New Jersey joins New York and Connecticut as the latest state to announce plans for offshore wind development.
Governor Phil Murphy has announced that the state will commence construction of 3,500 MW of offshore wind by 2030, enough energy to power over a million homes. Murphy has signed an Executive Order directing the New Jersey Board of Public Utilities to fully implement the Offshore Wind Economic Development Act which will begin the process of moving the state forward to achieve its objective.
Murphy wants to make New Jersey “a leader” in offshore wind, “as a critical step towards achieving the state’s clean energy goals”. With this aim in mind, Murphy has directed the New Jersey Board of Public Utilities and the New Jersey Department of Environmental Protection to establish an Offshore Wind Strategic Plan focusing on job growth, workforce development, data collection, and protection of offshore natural resources.
OWEDA was signed off by Governor Christie in 2010. It is a piece of legislation that allows state agencies to craft an Offshore Wind Renewable Energy Credit program. However, gaps remain in the regulations for implementing the OREC program and offshore wind developers have not obtained the necessary approvals from the New Jersey BPU to move forward. Governor Murphy’s Executive Order directs the BPU to begin the rulemaking process to fill these gaps in the current regulations.
The Executive Order also directs BPU President Joseph Fiordaliso and New Jersey Department of Environmental Protection Commissioner Catherine McCabe to work together to establish an Offshore Wind Strategic Plan for New Jersey. This will focus on critical components of offshore wind development, including job growth, workforce development, data collection, and appropriate determination of facilities, as well as ensuring that natural resources are protected.
Tom Kiernan, CEO of the American Wind Energy Association, said, “We are grateful to governors Phil Murphy of New Jersey, Andrew Cuomo of New York, and Dannel Malloy of Connecticut for recognizing the enormous potential for clean energy off their shores, and acting to make it a reality as soon as possible”.
The announcement by New Jersey follows recent commitments by New York and Connecticut. As reported by REM last week, New York state has released a new Offshore Wind Master Plan, aiming to establish offshore wind farms with a total capacity of 2,400 MW by 2030.
Statoil won the first offshore wind lease in New York in 2016. This will enable the construction of a 600 MW offshore wind farm called Empire Wind, situated 20 miles south of Long Island. Construction could begin in 2023, once the company finds a buyer for the energy generated by the wind farm.
Connecticut has issued a Request for Proposals for clean energy development, including 220 MW of offshore wind, alongside anaerobic digestion and hydrogen fuel cell projects.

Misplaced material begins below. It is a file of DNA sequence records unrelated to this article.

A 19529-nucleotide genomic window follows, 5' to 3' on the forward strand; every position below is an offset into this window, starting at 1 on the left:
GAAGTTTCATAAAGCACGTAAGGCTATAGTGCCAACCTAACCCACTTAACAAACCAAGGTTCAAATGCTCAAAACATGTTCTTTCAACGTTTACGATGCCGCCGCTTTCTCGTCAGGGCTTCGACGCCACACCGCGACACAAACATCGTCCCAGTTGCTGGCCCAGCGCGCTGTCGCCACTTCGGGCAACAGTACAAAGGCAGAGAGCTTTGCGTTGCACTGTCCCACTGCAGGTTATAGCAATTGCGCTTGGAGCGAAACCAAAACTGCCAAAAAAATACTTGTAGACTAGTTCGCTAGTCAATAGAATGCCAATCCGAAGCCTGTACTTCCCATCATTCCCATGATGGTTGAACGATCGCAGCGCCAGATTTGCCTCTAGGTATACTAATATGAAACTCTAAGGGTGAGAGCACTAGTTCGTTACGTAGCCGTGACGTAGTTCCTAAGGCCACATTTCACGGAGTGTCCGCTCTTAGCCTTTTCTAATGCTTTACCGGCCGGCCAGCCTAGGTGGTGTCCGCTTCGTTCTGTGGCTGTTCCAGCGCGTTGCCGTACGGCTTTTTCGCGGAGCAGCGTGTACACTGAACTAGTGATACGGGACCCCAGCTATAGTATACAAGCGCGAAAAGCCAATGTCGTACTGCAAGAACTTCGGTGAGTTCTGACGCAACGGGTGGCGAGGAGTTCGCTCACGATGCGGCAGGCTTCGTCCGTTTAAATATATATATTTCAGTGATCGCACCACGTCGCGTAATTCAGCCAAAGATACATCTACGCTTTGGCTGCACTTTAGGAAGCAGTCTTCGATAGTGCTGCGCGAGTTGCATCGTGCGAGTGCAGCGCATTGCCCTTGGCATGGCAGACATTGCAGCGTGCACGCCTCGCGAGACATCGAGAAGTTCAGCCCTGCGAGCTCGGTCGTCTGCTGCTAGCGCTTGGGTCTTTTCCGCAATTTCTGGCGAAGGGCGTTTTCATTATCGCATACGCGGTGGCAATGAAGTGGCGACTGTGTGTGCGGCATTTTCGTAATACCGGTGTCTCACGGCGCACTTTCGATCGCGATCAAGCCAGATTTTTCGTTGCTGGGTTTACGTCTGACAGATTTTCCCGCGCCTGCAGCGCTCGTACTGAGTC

Riccardo Toto, CEO and President of US Wind, said that growing the US market will help to foster a more robust American supply chain and also further drive down costs for consumers. US Wind currently holds offshore wind leases off New Jersey and Maryland.
A new study coauthored by New York, Massachusetts, Rhode Island, and the Clean Energy States Alliance finds that 8 GW of offshore wind from Maryland to Maine will create almost 40,000 full-time U.S. jobs by 2028 while the Department of Energy’s National Offshore Wind Strategy predicts that 86 GW by 2050 would support 160,000 jobs.
According to Stephanie McClellan, Director of the Special Initiative on Offshore Wind at the University of Delaware, “The visible market for offshore wind in America is now more than half the entire global installed capacity, including all the policy commitments made thus far.”
In January, officials of the Trump Administration indicated their support for offshore wind by issuing draft guidelines for a "design envelope" approach. This enables developers to speed up the pace of the permitting process while making some business decisions later on, such as which turbines to use. The Bureau of Ocean Energy Management is seeking input from the industry before finalizing these guidelines.
“The Outer Continental Shelf’s offshore wind potential is a tremendous asset and part of the administration’s America-First Energy Plan to make it easier for industry to do business here” said Interior Secretary Ryan Zinke when BOEM announced the guidelines. “And now more than ever, we must use every tool at our disposal to ensure an energy-secure future – one that promotes jobs and is affordable, competitive and safe. Offshore wind will play a big role in this future.”